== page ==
Friday, July 19, 2013

Electronic  Health Quotient  A Potential Revenue Source for Diagnostic Laboratories
What is this thing called health?
H.L. Mencken (1880-1956)
Some of the biggest cuts are aimed at independent laboratories, which will see 26% of their fees slashed.. Laboratory services provide answers in test results that provide up to 75% of the information that drives clinical decision making in diagnosis.
Cheryl Clark, “Proposed Medicare Fees’ Winners and Losers,” HealthLeaders Media, July 15, 2013
As a former owner of a diagnostic laboratory,  I am sensitive to the issues of health and laboratory tests
Let’s begin with the issue of health.   Everybody talks about it, but no one defines in other than general terms of feeling well and being thin, active, and fit.   Health supplements,  vitamins, and weight loss programs are all booming.  The state of your “health” and how to improve are huge  businesses,  consuming 18% of the GDP, and generating unprecedented revenues  (and political debates)  on how to improve it and decrease its costs. 
Isn’t it about time we defined “health” in understandable metric terms?.   I had a go at defining it some I could measure back in 1985 when I developed The Health Quotient (HQ).  The idea was that the HQ was the analogue of the IQ, with a normal range of 80 to 120.   We based the HQ on a simple questionnaire, which included a family history of diabetes and health disease,   physical findings (height, weight, blood pressure,  waist circumference) and common laboratory tests (glucose, blood lipids).  An algorithm then calculated the HQ and sent it to the patient.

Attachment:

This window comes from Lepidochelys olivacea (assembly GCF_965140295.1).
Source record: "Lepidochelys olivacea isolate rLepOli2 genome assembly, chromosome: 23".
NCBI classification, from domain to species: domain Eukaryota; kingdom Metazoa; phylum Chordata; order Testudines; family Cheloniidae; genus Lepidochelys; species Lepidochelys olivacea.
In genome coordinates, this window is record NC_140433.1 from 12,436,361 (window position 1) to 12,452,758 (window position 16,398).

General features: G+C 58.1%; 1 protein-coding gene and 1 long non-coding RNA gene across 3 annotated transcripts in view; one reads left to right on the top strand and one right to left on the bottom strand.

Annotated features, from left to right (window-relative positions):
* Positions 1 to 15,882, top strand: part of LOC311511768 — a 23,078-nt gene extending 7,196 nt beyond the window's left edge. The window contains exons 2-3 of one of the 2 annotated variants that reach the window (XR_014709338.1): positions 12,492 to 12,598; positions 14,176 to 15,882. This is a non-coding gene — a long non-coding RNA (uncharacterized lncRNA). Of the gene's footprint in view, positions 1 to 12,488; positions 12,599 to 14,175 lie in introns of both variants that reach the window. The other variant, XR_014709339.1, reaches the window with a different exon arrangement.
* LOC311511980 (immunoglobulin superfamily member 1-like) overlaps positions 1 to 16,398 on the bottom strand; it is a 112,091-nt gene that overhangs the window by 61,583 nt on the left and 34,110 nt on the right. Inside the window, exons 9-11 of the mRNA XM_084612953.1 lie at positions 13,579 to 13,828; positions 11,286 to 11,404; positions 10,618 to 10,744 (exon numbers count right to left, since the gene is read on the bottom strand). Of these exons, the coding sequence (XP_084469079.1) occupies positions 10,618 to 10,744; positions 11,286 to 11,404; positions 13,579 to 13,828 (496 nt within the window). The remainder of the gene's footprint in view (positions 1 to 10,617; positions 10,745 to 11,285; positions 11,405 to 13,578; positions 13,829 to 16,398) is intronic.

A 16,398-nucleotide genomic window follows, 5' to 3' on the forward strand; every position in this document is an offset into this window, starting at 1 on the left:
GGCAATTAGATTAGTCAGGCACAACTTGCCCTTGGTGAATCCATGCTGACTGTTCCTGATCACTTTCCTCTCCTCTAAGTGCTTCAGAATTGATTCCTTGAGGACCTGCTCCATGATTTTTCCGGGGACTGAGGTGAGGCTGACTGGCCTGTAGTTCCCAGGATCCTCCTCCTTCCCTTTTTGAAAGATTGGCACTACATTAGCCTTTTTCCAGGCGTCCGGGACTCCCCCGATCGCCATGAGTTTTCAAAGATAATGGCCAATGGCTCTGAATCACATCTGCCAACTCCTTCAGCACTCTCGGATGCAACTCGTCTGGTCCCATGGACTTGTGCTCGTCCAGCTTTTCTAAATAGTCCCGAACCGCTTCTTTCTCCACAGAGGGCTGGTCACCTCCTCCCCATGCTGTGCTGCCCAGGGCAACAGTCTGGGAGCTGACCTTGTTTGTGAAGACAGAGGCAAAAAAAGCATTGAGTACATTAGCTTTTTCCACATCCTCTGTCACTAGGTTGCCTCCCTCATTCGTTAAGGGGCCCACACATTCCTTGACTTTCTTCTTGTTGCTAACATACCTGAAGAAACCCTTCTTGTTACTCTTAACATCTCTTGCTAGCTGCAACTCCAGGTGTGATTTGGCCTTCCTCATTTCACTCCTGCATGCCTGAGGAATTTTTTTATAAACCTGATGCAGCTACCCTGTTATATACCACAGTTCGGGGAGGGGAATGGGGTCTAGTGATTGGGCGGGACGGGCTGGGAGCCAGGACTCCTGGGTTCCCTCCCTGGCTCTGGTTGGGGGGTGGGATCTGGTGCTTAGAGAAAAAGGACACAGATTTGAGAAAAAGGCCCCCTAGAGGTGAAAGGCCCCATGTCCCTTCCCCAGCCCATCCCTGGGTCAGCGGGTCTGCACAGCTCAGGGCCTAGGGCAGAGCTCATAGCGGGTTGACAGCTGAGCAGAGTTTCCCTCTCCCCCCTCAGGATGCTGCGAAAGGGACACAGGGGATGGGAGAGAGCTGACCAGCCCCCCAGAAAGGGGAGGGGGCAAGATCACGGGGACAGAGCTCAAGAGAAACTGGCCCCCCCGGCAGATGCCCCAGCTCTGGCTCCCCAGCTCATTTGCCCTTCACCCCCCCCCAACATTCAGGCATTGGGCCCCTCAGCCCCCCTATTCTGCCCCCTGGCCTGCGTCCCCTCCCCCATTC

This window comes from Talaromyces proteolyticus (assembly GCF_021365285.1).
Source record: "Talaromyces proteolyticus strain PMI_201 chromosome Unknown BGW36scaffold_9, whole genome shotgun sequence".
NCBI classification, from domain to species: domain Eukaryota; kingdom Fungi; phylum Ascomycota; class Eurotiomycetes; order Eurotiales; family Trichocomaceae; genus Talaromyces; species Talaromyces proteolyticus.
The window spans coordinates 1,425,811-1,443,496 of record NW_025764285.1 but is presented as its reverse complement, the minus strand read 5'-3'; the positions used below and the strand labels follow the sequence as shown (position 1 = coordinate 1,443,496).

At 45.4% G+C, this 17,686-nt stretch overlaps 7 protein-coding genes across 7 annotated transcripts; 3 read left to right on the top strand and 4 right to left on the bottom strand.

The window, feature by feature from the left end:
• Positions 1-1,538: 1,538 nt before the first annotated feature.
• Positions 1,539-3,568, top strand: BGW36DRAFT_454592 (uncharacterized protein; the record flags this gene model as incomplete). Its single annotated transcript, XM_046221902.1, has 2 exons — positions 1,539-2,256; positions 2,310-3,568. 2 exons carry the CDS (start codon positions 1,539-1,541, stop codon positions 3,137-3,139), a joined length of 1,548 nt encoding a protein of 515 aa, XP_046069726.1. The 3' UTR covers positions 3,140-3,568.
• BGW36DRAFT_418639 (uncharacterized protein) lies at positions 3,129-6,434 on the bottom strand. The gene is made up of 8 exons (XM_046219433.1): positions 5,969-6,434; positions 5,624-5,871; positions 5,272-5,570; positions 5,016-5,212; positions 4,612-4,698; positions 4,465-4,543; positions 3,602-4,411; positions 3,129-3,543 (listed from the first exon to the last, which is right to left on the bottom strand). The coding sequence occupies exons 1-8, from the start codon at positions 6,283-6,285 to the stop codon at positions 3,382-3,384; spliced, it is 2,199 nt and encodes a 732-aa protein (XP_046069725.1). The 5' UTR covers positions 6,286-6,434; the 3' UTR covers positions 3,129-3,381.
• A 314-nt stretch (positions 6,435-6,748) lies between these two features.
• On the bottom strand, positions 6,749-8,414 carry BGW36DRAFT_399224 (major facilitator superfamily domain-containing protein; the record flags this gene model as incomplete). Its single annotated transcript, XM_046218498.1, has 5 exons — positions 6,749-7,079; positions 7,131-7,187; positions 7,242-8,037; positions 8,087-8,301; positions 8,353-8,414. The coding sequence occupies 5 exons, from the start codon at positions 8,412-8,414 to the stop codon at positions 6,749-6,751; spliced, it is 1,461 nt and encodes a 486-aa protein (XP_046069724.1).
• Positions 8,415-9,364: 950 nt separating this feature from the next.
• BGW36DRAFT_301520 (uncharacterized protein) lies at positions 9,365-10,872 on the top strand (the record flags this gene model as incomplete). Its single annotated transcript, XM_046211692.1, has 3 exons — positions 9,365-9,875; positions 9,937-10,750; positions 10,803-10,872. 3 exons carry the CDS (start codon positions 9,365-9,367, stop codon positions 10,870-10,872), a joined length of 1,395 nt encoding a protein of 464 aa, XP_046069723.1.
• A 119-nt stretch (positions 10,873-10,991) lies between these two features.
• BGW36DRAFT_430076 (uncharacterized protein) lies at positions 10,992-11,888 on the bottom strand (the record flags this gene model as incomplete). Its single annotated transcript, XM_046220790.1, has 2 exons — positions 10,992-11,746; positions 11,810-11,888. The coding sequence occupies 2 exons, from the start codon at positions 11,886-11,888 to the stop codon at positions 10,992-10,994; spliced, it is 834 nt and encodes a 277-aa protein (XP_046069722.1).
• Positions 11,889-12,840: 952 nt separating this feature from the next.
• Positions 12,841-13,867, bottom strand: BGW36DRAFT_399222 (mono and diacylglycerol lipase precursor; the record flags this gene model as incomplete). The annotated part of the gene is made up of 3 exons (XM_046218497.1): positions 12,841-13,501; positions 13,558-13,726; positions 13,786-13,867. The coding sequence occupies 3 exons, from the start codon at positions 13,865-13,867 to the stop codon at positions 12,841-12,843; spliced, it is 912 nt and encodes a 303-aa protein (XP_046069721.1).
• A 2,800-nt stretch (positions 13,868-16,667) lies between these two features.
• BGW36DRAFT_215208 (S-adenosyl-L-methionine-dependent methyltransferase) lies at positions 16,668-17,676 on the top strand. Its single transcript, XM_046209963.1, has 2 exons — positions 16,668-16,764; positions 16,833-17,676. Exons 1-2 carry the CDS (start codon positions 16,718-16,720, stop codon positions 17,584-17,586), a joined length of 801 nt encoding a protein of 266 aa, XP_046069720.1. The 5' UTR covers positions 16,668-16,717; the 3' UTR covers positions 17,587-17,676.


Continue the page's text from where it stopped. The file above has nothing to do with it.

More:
A letter accompanied the result, telling them the clinical significance of an average,  low, or high HQ.  The letter, written in plain English encouraged them to visit their physicians in any results were abnormal.  We test marketed the concept in Minneapolis and Oklahoma city, and both patients and doctors to whom the patients self-referred liked the idea.  I described the outcomes in more detail in my 2007 book Innovation-Driven Health Care; 34 Keys to Transformation (Jones and Bartlett)
The idea of the HQ resurfaced when I read diagnostic laboratories were taking a 26% cut in Medicare reimbursement and again when I took my wife for a visit to Yale.   At Yale,  they had a weight,  height, pulse measurement machine that automatically entered the data electronically into the patients’ clinical record.   Why not, I thought,  have a similar machine at diagnostic laboratory  drawing stations, along with a simple questionnaire?   And why not send patients the results of their electronic health quotient to give them a sense of their overall health?
Tweet:   This blog presents the concept of the Electronic Health Quotient (EHQ) and suggests it be made available at  laboratory drawing stations.

1 comment:

Anonymous said...

If patients are furnished the results of their electronic health quotient with the misguided notion that it might provide them with a sense of their overall health, it would fail for they could not possibly understand its meaning and significance? Thus, would it not just serve to cause distress rather than bring comfort?

In his analysis, Dr. Reece sadly failed to develop the balance of the actual analogy of HQ with IQ.

It is incontestable that we are all born with fixed IQ potential, and reading and study will not raise our potential for learning and understanding above the level of that with which we are born.

Likewise, we are born with a fixed HQ, and we can neither improve our life expectancy nor our wellness above the level with which we are born. Simply put, one can neither diet nor exercise their way to a higher level of wellness than that with which they were born.

Fundamental to this assertion is the fact that we are all born with defects. For example, if someone is predestined to contract (inherit) pancreatic cancer, there is nothing they can do about it until it occurs, and then they are limited to undergoing mostly futile treatments. Heredity plays a far more important role than those selling vitamins and exercise programs, among other snake-oil promises, will ever admit. And, useless anecdotal evidence is used as a sales tool.